When you get involved in home education (in the UK at least) you can not fail to notice how vocal the autonomous education faction is. And it is easy to get caught up with the positive stories and in a way the irrefutable arguments behind it. It seems perfectly obvious that a child will learn more when they are interested and the best way for them to learn is to carry on the way they learnt to walk and talk. However, for many kids I believe it is not enough and most do need some prodding and inspiring (especially Jack). A Jack who doesn’t do a regular amount of structured work is a difficult Jack to be around. It seems if we don’t regular challenge his brain he looses the ability to concentrate on anything, and expends his brain power on winding Sam up. I recognised early on that he needed ‘work’ to ‘calm him down’ but it has taken several years for me to accept that this needs to be a routine and not a response, that we need to do a certain amount every week in order keep Jack ‘balanced’. Also I want school to remain an option for the boys should they need for any reason, or want to go at any point, so felt some form of structure is important. That is how I went from someone who is quite sympathetic to the idea of autonomous education to someone who spent quite a lot of time at the weekend drawing up a 14 week timetable.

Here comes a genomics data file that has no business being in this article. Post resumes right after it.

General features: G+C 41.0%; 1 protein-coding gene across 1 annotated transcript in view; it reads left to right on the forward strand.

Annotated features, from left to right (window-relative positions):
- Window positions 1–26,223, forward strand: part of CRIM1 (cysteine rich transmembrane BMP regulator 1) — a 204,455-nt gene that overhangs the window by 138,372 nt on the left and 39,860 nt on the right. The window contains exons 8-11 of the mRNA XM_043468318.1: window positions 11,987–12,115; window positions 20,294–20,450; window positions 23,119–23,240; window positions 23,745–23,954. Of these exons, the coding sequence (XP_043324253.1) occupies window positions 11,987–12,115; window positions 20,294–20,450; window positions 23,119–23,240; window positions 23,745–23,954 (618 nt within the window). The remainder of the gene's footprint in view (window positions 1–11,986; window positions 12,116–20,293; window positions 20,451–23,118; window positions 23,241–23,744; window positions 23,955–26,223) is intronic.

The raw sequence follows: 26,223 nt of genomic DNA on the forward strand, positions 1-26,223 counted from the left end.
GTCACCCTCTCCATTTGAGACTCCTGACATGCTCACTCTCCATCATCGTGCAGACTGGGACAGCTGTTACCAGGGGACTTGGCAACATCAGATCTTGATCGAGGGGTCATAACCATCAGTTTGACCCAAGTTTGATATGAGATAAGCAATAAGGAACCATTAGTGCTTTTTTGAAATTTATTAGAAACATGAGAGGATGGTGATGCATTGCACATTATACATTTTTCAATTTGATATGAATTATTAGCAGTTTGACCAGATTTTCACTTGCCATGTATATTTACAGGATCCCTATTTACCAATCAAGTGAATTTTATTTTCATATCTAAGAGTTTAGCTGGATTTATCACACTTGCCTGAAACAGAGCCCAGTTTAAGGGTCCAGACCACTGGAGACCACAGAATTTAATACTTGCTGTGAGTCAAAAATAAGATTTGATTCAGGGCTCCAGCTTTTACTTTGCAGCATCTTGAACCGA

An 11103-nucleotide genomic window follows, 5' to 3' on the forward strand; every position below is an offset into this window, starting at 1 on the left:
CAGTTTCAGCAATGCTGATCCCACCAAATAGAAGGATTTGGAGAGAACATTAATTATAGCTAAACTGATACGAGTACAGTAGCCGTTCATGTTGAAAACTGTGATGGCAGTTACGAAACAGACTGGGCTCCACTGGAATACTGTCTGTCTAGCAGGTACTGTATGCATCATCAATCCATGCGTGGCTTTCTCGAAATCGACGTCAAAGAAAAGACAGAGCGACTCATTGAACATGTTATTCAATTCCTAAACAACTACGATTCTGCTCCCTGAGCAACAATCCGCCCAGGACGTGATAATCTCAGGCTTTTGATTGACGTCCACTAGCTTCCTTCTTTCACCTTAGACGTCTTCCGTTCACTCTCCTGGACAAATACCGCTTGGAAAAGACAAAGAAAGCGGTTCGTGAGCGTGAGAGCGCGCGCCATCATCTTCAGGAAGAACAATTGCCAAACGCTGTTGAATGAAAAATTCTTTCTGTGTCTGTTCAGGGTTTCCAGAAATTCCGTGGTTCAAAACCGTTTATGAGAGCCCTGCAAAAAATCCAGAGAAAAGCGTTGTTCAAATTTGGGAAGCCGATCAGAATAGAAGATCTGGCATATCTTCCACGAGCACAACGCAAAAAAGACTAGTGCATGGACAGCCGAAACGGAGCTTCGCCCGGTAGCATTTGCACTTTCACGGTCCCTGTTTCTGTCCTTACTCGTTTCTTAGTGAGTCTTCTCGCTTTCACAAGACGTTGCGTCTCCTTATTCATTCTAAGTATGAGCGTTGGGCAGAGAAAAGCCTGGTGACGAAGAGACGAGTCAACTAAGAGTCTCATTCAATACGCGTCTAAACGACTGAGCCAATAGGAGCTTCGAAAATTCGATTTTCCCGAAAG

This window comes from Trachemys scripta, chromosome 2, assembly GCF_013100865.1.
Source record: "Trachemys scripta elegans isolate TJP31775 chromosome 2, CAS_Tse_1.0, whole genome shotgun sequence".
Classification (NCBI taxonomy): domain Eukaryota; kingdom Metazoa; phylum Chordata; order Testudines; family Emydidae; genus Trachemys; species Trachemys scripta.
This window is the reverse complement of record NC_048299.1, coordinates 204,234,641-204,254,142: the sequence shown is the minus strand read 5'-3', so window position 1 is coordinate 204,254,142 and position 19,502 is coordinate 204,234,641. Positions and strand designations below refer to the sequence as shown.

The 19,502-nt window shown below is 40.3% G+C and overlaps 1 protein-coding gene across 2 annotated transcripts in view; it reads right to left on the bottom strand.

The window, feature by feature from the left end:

It as also taken us a long time to find a system that works for us. Pete has always been very involved in Jack’s education and likes to spend time working with him at the weekend, usually playing with maths. And with no knowledge of the education system he basically introduces Jack to topics at random that he finds interesting. Hence we have an 8yo who is able to confidently deal with a lot of the concepts that I covered in my level 1 Maths degree course last year.